This race has become an annual pilgrimage for Julie and myself, and as always, if it wasn’t for Julie I would probably never have entered it for the first time back in 2010. I accept it is a long way to travel for a race (154 mile round trip), but with a civilised start time of 10:30 and an easy drive up the A30, there are no valid reasons to not run this race except the cost of the fuel to get there. CAR SHARE!!!!!!!
So this year the plan was for “Sidney Skoda” to transport myself, Julie and a new addition to Sidney’s interior…..Helen Dodwell to the race. Would Helen be able to cope with us old croc’s and our constant chatter? Only time would tell.
Julie arrives at my house as planned but today she is not in the right frame of mind to run this race. Tragic news that I’m not going to expand upon, had left a mark on her and today was a day to get away, clear the head and hopefully refresh the soul. This is where good friendship comes into play and with 77 miles to Drogo, I’m sure we can provide some sort of therapy along the route. Helen Joins us at Kingsley village, and constant chatter accompanies us on the 1hr 15 minute drive into darkest Devon.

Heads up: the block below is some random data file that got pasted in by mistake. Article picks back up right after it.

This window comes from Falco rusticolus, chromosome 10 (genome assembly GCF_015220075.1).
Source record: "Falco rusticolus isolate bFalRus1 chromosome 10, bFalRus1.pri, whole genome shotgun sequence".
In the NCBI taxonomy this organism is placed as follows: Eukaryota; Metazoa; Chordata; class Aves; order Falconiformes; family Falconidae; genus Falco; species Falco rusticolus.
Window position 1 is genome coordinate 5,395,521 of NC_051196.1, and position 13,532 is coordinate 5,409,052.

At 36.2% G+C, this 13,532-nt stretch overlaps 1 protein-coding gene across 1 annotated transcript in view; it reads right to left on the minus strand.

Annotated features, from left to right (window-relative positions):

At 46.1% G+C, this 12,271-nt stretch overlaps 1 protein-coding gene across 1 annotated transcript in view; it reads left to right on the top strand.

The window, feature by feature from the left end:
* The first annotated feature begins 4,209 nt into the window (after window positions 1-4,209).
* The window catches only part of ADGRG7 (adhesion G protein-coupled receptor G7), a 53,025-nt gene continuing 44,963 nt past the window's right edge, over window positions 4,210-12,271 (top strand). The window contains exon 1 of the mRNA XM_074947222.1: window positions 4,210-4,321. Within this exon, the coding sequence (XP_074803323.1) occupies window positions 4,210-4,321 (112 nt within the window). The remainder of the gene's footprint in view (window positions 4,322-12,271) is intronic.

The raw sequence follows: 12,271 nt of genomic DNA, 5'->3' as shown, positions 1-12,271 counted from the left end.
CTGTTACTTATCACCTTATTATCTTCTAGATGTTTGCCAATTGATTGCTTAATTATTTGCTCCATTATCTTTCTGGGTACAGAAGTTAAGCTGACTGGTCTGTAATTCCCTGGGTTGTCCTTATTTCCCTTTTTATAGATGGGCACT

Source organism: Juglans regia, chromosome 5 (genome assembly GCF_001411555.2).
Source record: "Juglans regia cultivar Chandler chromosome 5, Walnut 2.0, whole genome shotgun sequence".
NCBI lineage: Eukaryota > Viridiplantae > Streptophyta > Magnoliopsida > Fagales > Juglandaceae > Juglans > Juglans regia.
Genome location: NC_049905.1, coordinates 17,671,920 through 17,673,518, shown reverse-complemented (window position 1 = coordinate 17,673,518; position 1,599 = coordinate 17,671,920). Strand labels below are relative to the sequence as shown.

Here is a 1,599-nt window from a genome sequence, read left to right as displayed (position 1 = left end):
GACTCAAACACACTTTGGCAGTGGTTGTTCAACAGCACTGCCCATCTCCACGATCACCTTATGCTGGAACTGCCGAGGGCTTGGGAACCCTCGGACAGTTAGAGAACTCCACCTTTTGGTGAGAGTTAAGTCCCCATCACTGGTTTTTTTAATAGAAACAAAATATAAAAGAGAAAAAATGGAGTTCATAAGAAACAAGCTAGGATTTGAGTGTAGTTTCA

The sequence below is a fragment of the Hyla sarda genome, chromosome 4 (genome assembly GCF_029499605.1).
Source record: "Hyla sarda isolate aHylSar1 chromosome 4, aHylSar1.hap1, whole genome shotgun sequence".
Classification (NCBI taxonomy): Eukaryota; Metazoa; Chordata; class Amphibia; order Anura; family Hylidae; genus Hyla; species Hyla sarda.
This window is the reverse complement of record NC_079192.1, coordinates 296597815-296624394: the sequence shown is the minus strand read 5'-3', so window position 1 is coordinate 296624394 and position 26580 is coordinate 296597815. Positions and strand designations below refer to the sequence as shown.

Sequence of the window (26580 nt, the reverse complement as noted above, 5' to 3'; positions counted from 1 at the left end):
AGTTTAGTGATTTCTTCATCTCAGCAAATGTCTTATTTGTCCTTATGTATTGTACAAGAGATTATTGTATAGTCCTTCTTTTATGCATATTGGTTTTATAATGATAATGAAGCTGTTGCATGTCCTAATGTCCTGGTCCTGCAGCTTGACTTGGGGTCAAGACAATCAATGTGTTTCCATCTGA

The last few miles to Castle Drogo are along rather narrow country lanes through the surrounding woodland. The trees are resplendent in their autumnal hues. I advise Helen to look to her right as we take a sharp left hand bend in the road, as this will be her first view of the castle, sitting proud on top of the hill. Ahhhhh what have the National Trust done? They have shrink wrapped the whole of the castle in white plastic. It really isn’t very pretty but the trees are amazing!
We turn right and drive up the long driveway to the Castle. Each year we attend this race, we arrive at 9:30, and each year we have to park further away from the castle. There are scores of cars behind us. Oh how this race has become increasingly popular, but the route can take it, well after the first mile and a half.